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11.2 Solving Quadratic Equations by Completing the Square

Objective 1 Solve quadratic equations by completing the square when the coefficient of the second-degree term is 1. Slide

Solve quadratic equations by completing the square when the coefficient of the second-degree term is 1. The methods studied so far are not enough to solve the equation x2 + 6x + 7 = 0. If we could write the equation in the form (x + 3)2 equals a constant, we could solve it with the square root property discussed in Section To do that, we need to have a perfect square trinomial on one side of the equation. Recall from Section 5.4 that th perfect square trinomial has the form x2 + 6x + 9 can be factored as (x + 3)2. Slide

Solve quadratic equations by completing the square when the coefficient of the second-degree term is 1. (cont’d) The process of changing the form of the equation from x2 + 6x + 7 = 0 to (x + 3)2 = 2 is called completing the square. Completing the square changes only the form of the equation. Completing the square not only provides a method for solving quadratic equations, but also is used in other ways in algebra (finding the coordinates of the center of a circle, finding the vertex of a parabola, and so on). Slide

Solve x2 – 20x + 34 = 0. Solution: CLASSROOM EXAMPLE 1
Rewriting an Equation to Use the Square Root Property Solve x2 – 20x + 34 = 0. Solution: Slide

Solve x2 + 4x = 1. Solution: CLASSROOM EXAMPLE 2
Completing the Square to Solve a Quadratic Equation Solve x2 + 4x = 1. Solution: Slide

Solve quadratic equations by completing the square when the coefficient of the second-degree term is 1. Completing the Square To solve ax2 + bx + c = 0 (a ≠ 0) by completing the square, use these steps. Step 1 Be sure the second-degree (squared) term has coefficient 1. If the coefficient of the squared term is one, proceed to Step 2. If the coefficient of the squared term is not 1 but some other nonzero number a, divide each side of the equation by a. Step 2 Write the equation in correct form so that terms with variables are on one side of the equals symbol and the constant is on the other side. Step 3 Square half the coefficient of the first-degree (linear) term. Slide

Completing the Square (continued)
Solve quadratic equations by completing the square when the coefficient of the second-degree term is 1. Completing the Square (continued) Step 4 Add the square to each side. Step 5 Factor the perfect square trinomial. One side should now be a perfect square trinomial. Factor it as the square of a binomial. Simplify the other side. Step 6 Solve the equation. Apply the square root property to complete the solution. Steps 1 and 2 can be done in either order. With some equations, it is more convenient to do Step 2 first. Slide

x2 + 3x = 1 x2 + 3x + = 1 + Solve x2 + 3x – 1 = 0. Solution:
CLASSROOM EXAMPLE 3 Solving a Quadratic Equation by Completing the Square (a = 1) Solve x2 + 3x – 1 = 0. Solution: x2 + 3x = 1 Completing the square. Add the square to each side. x2 + 3x = 1 + Slide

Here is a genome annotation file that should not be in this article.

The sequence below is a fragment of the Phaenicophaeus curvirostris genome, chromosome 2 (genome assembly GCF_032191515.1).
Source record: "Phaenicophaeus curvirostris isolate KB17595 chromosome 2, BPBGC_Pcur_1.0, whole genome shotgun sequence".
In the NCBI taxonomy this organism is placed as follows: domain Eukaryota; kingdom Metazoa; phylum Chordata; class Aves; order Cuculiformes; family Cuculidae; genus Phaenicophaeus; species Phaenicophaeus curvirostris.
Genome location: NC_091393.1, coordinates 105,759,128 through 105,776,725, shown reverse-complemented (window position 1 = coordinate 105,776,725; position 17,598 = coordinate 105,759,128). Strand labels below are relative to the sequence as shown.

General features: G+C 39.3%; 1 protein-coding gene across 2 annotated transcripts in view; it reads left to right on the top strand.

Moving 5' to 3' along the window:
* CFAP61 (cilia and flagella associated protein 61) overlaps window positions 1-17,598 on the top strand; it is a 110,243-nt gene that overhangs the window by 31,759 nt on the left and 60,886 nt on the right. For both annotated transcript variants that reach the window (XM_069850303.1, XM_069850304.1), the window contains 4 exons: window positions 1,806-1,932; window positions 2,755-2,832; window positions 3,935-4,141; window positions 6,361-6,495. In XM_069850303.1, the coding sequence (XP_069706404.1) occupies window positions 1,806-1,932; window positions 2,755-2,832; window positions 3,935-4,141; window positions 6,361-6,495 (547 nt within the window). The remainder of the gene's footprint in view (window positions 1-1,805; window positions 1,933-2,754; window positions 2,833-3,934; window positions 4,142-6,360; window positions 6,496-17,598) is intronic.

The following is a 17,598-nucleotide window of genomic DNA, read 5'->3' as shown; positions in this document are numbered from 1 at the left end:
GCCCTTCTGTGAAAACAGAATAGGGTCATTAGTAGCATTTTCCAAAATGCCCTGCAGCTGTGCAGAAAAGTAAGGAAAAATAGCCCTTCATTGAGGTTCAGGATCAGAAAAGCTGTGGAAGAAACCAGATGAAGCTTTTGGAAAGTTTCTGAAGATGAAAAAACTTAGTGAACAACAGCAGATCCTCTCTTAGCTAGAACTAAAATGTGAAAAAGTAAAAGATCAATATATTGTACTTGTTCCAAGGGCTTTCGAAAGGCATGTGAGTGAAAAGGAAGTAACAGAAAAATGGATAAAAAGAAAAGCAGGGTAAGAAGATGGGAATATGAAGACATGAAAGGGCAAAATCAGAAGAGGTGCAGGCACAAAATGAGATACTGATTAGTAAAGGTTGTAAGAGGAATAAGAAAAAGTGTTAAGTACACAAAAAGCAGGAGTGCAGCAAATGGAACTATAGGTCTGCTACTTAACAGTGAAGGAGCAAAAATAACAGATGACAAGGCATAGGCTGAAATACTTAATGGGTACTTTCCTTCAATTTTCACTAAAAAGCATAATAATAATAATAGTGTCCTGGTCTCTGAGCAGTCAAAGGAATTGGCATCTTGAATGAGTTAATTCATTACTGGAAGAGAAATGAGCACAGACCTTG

Use the square root property.
CLASSROOM EXAMPLE 3 Solving a Quadratic Equation by Completing the Square (a = 1) (cont’d) Use the square root property. Check that the solution set is Slide

Objective 2 Solve quadratic equations by completing the square when the coefficient of the second-degree term is not 1. Slide

Solving a Quadratic Equation by Completing the Square
Solve quadratic equations by completing the square when the coefficient of the second-degree term is not 1. Solving a Quadratic Equation by Completing the Square Step 1: Be sure the second-degree term has a coefficient of 1. If the coefficient of the second-degree term is 1, go to Step 2. If it is not 1, but some other nonzero number a, divide each side of the equation by a. Step 2: Write in correct form. Make sure that all variable terms are on the one side of the equation and that all constant terms are on the other. Step 3: Complete the square. Take half of the coefficient of the first degree term, and square it. Add the square to both sides of the equation. Factor the variable side and combine like terms on the other side. Step 4: Solve the equation by using the square root property. If the solutions to the completing the square method are rational numbers, the equations can also be solved by factoring. However, the method of completing the square is a more powerful method than factoring because it allows us to solve any quadratic equation. Slide

Solve 4x2 + 8x -21 = 0. Solution: CLASSROOM EXAMPLE 4
Solving a Quadratic Equation by Completing the Square Solve 4x2 + 8x -21 = 0. Solution: Slide

3x2 + 6x = 2 Solve 3x2 + 6x – 2 = 0. Solution: Completing the square.
CLASSROOM EXAMPLE 5 Solving a Quadratic Equation by Completing the Square (a ≠ 1) Solve 3x2 + 6x – 2 = 0. Solution: 3x2 + 6x = 2 Completing the square. Slide

Use the square root property.
CLASSROOM EXAMPLE 5 Solving a Quadratic Equation by Completing the Square (a ≠ 1) (cont’d) Use the square root property. Check that the solution set is Slide

Solve for Nonreal Complex Solutions
CLASSROOM EXAMPLE 6 Solve for Nonreal Complex Solutions Solve the equation. Solution: Complete the square. Slide

Solve for Nonreal Complex Solutions (cont’d)
CLASSROOM EXAMPLE 6 Solve for Nonreal Complex Solutions (cont’d) The solution set is Slide

Simplify the terms of an equation before solving.
Objective 3 Simplify the terms of an equation before solving. Slide

Solve (x + 6)(x + 2) = 1. Solution: CLASSROOM EXAMPLE 7
Simplifying the Terms of an Equation before Solving Solve (x + 6)(x + 2) = 1. Solution: Slide

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